In general, we can place factories into several categories based on RVVs: (1) not submitting evidence with overall lack of motivation; (2) not submitting evidence but actually making progress on the ground; (3) verified evidence but erring in some aspects of remediation; and (4) verified evidence and making good progress. During a recent RVV, the factory we visited had not submitted any evidence prior to our arrival. We scheduled the visit regardless because there were items that were due — we have also found that many factory managers do not communicate extensively by email, and therefore do not always send evidence when requested. This situation turned out to be the case at this factory; though it was still behind in remediation progress overall, the factory had actually completed 26% of the items in its CAP. We were pleased to see some progress made, but also needed to push for more effort to close outstanding items, and to guide where remediation had gone wrong.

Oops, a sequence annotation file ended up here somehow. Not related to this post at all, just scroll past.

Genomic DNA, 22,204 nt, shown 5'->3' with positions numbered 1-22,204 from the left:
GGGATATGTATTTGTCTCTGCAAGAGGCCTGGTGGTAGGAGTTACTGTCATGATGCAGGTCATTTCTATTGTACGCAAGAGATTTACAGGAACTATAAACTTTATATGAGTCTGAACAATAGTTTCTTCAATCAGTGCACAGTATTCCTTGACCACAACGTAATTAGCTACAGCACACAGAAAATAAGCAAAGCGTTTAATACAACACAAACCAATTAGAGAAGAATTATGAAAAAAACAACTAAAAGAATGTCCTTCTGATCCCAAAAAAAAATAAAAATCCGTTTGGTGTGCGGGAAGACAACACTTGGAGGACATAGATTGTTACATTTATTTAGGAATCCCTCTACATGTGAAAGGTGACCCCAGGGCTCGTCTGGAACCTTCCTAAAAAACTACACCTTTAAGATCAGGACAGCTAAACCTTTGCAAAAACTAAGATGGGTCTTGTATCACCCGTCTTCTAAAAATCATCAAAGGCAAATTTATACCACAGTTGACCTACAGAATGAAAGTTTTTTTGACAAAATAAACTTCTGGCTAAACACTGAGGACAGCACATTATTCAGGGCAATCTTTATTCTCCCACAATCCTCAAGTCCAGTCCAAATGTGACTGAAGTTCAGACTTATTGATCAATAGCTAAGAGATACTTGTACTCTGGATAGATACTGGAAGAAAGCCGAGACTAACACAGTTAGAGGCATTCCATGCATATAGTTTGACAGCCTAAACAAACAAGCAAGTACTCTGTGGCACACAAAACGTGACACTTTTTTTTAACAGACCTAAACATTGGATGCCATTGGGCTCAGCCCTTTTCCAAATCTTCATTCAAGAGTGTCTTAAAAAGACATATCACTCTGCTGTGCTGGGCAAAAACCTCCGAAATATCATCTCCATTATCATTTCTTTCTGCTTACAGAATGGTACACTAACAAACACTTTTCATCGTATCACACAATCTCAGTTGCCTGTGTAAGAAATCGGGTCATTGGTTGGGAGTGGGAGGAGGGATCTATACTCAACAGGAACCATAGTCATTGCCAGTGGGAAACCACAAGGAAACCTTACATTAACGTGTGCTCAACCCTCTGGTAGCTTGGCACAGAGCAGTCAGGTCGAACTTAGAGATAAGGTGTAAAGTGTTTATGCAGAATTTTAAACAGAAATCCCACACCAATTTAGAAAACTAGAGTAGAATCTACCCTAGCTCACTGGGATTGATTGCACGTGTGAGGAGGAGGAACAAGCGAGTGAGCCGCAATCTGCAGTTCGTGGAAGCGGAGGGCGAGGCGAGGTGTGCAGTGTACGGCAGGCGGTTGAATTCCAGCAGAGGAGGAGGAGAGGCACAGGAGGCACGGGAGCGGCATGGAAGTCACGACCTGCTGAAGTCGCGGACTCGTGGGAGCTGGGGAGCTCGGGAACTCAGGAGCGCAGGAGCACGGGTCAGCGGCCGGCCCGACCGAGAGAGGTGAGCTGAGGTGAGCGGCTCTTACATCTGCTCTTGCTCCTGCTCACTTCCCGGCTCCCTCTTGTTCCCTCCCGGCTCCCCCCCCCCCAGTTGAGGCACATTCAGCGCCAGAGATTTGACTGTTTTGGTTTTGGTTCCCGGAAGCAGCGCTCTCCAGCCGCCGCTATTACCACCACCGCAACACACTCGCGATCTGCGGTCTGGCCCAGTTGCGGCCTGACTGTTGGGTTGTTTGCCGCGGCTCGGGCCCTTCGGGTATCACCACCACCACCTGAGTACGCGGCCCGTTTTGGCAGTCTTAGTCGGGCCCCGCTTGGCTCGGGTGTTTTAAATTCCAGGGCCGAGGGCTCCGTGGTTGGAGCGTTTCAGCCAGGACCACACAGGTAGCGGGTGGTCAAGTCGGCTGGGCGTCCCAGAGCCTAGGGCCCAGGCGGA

The Alliance team is starting to escalate factories that are not remediating at a fast enough pace. Though unfortunate, we believe this policy is necessary to encourage lagging factories and weed out others that have no intention of ever remediating. We are, however, also seeing highly motivated factories that are progressing swiftly and are focused on remediating correctly. We aim to highlight some of these factories through case studies in the coming weeks as a way to reward success and share best practices. We are also excited to see that some factories will soon be ready for final inspection because they are close to completing all items in their CAPs! These factories could serve as good resources for other factories that are making slower progress, so we look forward to sharing their stories. Remediation is a challenging effort, and while the Alliance team is here to support factories in any way possible, we also believe that factory collaboration and brand support are essential for continued success.